At a recent weekend event in a local Houston prison, I introduced myself as a pastor from Lakewood United Methodist Church (I was intentional in my differentiation). In almost every single following conversation with an inmate it was assumed that I was actually part of Joel Osteen’s church, (most of these guys couldn’t even pronounce Methodist). It wasn’t only that these fellows knew about Lakewood and knew Joel Osteen’s name, it was more – they had family members that attended there, they were proud to have at times watched the broadcast themselves, and they were obviously impressed by Osteen’s preaching, repeating phrases like ‘going for the victory’ or ‘living in God’s blessing.’
As much as this made me want to watch an Osteen sermon, deconstruct it, and cry heresy another thought occurred to me while sitting in that prison; while sitting in that prison enjoying one of the most wonderful experiences of sharing the gospel with some of the most receptive and honest people I had sat with in a long time: maybe I should just partner with Joel Osteen instead.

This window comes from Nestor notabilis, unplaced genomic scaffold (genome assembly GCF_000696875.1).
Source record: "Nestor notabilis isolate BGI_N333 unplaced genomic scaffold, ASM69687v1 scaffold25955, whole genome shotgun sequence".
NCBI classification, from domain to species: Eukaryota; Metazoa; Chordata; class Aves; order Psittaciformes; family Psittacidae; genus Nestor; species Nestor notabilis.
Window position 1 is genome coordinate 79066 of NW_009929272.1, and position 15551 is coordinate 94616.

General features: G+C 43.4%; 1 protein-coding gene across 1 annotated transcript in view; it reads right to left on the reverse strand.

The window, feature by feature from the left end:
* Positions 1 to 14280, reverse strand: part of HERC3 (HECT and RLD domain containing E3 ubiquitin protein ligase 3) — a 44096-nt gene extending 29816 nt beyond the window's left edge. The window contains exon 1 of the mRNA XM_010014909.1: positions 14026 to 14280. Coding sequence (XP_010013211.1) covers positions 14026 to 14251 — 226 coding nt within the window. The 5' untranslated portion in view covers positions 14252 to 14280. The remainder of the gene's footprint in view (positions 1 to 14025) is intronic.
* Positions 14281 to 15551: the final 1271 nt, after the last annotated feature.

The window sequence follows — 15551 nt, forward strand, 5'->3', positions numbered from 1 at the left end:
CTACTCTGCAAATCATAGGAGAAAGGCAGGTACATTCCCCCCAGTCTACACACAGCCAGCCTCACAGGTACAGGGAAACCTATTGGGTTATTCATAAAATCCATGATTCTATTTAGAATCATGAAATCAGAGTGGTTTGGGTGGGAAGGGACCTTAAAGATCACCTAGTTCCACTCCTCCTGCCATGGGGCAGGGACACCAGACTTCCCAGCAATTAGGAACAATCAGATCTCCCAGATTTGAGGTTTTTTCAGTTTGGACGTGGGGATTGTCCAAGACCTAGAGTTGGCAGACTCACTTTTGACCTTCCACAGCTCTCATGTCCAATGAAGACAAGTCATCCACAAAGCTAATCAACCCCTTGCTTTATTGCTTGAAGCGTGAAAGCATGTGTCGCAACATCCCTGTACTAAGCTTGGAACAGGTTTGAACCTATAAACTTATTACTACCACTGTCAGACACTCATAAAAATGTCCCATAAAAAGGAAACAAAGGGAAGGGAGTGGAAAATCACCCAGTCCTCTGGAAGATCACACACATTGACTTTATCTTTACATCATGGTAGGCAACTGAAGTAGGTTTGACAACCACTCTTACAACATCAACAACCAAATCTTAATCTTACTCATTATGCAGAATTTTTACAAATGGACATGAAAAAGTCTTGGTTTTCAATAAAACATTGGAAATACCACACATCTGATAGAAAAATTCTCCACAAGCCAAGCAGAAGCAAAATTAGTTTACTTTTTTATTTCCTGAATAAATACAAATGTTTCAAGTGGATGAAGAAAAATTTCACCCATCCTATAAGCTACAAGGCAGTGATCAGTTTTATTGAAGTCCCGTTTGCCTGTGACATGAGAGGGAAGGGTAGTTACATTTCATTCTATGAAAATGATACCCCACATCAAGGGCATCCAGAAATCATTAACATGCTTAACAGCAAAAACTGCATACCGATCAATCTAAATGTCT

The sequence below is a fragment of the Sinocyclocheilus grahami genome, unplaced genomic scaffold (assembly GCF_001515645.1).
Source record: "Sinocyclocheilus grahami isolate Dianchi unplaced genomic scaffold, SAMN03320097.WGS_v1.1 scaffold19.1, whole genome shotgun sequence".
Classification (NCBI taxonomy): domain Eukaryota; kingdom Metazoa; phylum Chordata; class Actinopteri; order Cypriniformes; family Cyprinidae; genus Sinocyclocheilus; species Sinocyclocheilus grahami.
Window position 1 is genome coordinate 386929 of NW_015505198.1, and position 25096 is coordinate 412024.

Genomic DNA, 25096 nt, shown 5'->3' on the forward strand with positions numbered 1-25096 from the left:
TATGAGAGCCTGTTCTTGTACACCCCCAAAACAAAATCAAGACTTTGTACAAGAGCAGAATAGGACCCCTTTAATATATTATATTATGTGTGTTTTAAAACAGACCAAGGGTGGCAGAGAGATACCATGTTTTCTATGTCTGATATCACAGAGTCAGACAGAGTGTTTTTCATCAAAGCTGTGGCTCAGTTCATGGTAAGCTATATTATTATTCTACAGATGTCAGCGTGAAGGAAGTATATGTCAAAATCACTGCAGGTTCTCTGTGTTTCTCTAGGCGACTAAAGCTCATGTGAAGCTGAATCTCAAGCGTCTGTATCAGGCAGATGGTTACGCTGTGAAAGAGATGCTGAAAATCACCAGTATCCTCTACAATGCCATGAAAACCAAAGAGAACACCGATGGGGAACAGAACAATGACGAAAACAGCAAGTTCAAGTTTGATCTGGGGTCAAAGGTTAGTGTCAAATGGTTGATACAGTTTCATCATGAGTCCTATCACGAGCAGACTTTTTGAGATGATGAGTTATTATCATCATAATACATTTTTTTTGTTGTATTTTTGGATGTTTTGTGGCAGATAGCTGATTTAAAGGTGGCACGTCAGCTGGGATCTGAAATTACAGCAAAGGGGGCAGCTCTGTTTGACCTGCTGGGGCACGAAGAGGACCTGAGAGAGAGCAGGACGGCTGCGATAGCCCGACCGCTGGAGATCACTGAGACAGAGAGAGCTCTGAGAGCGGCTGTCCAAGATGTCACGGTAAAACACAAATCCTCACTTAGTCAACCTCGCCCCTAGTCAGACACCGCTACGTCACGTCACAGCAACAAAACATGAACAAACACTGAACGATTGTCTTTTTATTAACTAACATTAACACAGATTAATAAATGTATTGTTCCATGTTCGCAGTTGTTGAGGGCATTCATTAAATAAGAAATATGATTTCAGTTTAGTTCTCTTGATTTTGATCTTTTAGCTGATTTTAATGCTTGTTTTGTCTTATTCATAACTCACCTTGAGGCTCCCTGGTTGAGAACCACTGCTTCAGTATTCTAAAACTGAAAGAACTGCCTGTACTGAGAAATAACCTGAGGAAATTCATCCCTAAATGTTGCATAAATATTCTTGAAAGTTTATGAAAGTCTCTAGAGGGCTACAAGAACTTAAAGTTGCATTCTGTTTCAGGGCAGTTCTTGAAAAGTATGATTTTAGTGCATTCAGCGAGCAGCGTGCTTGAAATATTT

Before I am written off, allow me to offer some thoughts on why this actually is not that ridiculous of an idea:
1. Osteen is engaging a demographic of folks most churches probably are not.
If most mega-churches tend to be more demographically homogeneous, Lakewood is the exception to the rule. Those filling the pews of the former Compaq Center are amazingly diverse; they are people from all different ethnic backgrounds: Caucasian, Hispanic, African-American, Asian, you name it, they are probably one of the 47,000 people worshiping on a Sunday morning. The Lakewood demographic actually closely mirrors that of greater Houston; something many churches aspire to and fall far short of.